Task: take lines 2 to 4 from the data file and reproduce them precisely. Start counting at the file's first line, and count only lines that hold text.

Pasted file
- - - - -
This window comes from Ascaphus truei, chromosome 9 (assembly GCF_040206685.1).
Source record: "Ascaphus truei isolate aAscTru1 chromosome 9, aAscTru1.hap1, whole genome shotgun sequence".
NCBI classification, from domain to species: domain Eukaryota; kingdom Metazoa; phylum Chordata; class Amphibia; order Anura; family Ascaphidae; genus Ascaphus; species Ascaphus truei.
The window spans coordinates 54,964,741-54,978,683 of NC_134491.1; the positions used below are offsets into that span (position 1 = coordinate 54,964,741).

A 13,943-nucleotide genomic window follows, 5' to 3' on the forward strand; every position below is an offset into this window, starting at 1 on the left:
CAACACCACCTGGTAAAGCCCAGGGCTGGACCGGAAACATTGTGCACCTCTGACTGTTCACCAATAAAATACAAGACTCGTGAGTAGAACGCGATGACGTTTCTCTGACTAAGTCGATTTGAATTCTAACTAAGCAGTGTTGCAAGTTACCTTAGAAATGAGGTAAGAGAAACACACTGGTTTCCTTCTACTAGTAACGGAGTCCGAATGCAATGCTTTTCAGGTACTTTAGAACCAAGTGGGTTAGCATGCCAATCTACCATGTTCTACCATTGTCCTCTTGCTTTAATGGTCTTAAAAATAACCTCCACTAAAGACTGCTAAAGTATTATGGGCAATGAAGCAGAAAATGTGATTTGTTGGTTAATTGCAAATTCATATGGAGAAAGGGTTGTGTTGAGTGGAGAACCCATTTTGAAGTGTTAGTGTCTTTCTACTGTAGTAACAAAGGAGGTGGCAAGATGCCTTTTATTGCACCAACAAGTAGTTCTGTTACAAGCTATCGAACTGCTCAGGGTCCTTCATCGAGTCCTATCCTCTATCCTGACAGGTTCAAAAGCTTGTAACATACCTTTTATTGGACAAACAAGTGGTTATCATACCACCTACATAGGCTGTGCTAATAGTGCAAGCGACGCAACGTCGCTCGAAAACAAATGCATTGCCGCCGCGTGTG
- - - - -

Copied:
Source record: "Ascaphus truei isolate aAscTru1 chromosome 9, aAscTru1.hap1, whole genome shotgun sequence".
NCBI classification, from domain to species: domain Eukaryota; kingdom Metazoa; phylum Chordata; class Amphibia; order Anura; family Ascaphidae; genus Ascaphus; species Ascaphus truei.
The window spans coordinates 54,964,741-54,978,683 of NC_134491.1; the positions used below are offsets into that span (position 1 = coordinate 54,964,741).